At 11:26 AM, Blogger Laurie said...

Did you read my post today? ;-)

I remember when I was a teenager, I wore all kinds of crazy stuff. But the only time that my dad lost it completely was when I came downstairs ready to go out in a total "Madonna" ensemble (this was 1985), complete with rosary beads.
It was pretty funny.

 
At 12:51 PM, Blogger ZooooM said...

I'm reading, I'm reading..I'm agreeing. A certain click of clothes and attitude can make me feel like I can tackle the world. The opposite can make me feel like hiding all day.

And it can be the exact same outfit both times.

And then I get to the last part and...

OOOOH MY GOSH. Thank you for the kind words...

I will admit I felt a bit like a princess that day. Which is really truly hard for me to admit. I'm not very comfortable with the girly - but that day I really was.

Aisha, I'm interested in your Cinderella Syndrome.

 
At 2:18 PM, Blogger JayneSays said...

Great post! I think we have been on the same wavelength. This topic has always fascinated me, how sometimes, as women, our sense of power, confidence, identity is tied up in what we are wearing.

But answer me this (tree falling in the forest) question: is it the outfit itself, in a vacuum, or the tacit reactions of others to said outfit, that boosts (or diminishes) our spirits?

Energetically, yes, it starts with the conditioning, the way we "feel" when done up or slobbed out, but I believe that feeling is enhanced/amplified when others react to us differently depending on how they perceive us. Again, insightful post, as usual. . .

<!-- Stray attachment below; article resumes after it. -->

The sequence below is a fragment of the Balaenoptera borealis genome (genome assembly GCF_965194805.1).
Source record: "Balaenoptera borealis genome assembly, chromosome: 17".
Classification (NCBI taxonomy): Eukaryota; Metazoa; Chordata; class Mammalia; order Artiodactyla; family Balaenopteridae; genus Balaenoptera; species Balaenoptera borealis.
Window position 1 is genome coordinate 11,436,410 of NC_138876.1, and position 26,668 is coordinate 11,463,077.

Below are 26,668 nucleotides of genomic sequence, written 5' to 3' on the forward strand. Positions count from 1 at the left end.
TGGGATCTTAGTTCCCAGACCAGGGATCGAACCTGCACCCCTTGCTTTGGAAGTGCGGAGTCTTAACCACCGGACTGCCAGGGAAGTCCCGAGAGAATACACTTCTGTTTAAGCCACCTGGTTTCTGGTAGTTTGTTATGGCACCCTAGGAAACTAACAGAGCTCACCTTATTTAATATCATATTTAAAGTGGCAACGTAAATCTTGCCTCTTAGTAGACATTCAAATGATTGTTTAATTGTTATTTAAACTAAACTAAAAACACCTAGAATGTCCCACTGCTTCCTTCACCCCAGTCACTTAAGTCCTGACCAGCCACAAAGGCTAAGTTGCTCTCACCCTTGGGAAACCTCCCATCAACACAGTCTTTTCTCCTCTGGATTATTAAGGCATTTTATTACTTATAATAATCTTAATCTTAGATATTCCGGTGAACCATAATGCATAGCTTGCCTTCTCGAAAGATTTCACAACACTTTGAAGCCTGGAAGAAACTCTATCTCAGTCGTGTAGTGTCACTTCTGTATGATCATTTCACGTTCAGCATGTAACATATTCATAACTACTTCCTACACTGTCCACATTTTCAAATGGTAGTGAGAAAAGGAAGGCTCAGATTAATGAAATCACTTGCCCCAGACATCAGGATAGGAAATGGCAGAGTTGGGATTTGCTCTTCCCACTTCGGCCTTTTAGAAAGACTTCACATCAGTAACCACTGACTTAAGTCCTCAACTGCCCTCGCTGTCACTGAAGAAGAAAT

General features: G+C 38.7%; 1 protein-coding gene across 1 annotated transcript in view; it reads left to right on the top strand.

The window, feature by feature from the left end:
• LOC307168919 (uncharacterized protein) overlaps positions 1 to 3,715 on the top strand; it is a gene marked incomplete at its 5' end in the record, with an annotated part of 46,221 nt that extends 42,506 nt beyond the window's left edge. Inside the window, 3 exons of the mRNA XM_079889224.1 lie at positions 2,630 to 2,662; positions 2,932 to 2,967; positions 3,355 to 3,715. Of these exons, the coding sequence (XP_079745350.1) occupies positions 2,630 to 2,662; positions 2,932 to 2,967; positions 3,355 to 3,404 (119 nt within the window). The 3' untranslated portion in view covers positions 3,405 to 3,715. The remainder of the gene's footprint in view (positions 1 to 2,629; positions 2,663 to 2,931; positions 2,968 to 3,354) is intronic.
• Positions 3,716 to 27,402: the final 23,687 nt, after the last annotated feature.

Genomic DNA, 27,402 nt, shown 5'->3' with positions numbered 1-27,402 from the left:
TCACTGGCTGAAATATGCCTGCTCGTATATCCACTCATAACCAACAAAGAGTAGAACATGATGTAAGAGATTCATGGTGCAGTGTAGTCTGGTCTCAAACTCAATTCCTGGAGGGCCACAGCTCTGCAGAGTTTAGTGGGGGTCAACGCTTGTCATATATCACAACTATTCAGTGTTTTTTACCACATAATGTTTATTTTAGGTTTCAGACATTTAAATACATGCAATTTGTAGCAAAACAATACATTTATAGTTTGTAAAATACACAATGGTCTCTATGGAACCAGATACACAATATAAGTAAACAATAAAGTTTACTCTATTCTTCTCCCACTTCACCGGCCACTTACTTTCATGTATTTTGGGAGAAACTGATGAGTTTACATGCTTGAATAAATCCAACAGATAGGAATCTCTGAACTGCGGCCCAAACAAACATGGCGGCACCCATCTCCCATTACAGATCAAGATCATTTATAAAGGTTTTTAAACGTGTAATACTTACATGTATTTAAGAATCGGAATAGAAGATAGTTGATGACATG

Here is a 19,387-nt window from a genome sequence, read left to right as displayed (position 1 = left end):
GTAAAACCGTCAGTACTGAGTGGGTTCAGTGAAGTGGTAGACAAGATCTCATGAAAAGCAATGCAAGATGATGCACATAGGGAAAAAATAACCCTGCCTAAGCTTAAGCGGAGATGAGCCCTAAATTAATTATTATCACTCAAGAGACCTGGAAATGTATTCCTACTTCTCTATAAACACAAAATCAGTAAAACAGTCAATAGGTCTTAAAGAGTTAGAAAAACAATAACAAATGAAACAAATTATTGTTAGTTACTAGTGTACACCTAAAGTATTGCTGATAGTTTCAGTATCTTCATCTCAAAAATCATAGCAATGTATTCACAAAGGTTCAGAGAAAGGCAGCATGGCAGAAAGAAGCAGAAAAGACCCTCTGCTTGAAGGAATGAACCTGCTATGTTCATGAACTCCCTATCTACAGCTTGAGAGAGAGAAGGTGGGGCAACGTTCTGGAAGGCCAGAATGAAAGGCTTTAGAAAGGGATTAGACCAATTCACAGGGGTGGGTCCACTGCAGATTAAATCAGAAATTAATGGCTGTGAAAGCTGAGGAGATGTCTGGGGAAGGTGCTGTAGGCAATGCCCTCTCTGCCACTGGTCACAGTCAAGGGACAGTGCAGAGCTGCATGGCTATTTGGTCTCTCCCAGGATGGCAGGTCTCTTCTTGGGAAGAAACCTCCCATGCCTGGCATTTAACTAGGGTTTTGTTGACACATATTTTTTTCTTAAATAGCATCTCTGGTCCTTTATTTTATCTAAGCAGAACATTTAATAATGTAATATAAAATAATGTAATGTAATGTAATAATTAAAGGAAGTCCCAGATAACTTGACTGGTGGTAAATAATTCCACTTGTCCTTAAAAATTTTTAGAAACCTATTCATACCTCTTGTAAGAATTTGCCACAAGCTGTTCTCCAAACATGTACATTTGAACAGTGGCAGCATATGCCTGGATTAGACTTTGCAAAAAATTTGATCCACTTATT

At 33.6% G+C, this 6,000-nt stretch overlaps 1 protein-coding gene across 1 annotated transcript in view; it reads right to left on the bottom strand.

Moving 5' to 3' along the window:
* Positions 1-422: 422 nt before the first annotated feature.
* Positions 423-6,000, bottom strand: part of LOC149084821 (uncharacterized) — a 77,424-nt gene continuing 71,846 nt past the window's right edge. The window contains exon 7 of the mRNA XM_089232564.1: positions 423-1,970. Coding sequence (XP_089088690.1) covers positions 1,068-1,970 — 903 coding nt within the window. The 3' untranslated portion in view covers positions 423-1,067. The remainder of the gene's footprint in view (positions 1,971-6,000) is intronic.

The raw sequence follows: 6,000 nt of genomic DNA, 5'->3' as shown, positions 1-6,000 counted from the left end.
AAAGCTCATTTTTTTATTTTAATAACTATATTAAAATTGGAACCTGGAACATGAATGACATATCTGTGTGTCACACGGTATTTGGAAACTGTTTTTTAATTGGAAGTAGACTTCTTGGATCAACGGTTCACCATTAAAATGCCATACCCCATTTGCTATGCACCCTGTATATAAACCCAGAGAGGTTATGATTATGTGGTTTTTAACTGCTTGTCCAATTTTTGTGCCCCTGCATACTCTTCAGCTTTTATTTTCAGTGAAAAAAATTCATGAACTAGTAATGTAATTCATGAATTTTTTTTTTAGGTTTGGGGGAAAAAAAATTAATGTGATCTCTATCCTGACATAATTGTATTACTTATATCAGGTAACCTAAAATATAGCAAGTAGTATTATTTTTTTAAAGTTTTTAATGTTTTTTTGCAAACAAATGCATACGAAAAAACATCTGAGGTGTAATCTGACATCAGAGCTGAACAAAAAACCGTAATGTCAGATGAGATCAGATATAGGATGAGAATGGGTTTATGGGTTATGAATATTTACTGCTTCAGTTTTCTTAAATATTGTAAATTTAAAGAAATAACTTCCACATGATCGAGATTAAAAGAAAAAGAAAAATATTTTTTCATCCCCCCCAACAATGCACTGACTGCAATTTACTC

At 2:46 PM, Blogger figleaf said...

"When was the last time you overheard a bunch of guys whisper that another fellow was wearing last year’s jeans?"

Anonymous Coward is correct that we'll notice your outward appearance but you're never, ever going hear a bunch of guys whisper that a woman is wearing last years outfit either. You know what we *do* notice instead? What kind of eye contact you make with others. *That's* what lets us know if you're feeling sexy/invulnerable/casual/unremarkable/untouchable or whatever.

I'm unbelievably glad to hear that women dress for other women. It's exhausting to be told "men make us dress this way" when 83% of men wear whatever their partners pick out.

I'm *not* saying men aren't oppressive in many, many ways but I would like to suggest that when women spend time focusing on appearance they're only oppressing themselves. And each other.

---

Aside: At least once a month I run into a blogger who expresses surprise that someone finds her attractive at, say, the gym when she's sweaty and not looking "her best." At least for me this is incomprehensible. One is either attractive or one is not -- whether one is also sweaty, or down with a cold, or has pillow hair, decked out in full diamond tiara, war paint, and eau d'carcass or bopping around in bib overalls is completely beside the point.

Yeah, men are exceptionally visually oriented, but not that way. Not the same way, or nearly to the same extent, as I think women are.

(Eek! Sorry if this sounds like a rant, Theresa. I really don't mean for it to.)

Take care,

figleaf

 
At 3:14 PM, Blogger Anonymous Assclown said...

For the record, I'm wearing black flat-front slacks, black collared thin-ribbed wool sweater, a light grey linen blazer and black loafers.

I look way hot.

 
At 6:53 PM, Blogger Aisha T. said...

Theresa--sorry this is for Zoom--I tried to make it small but....it's a complicated theory!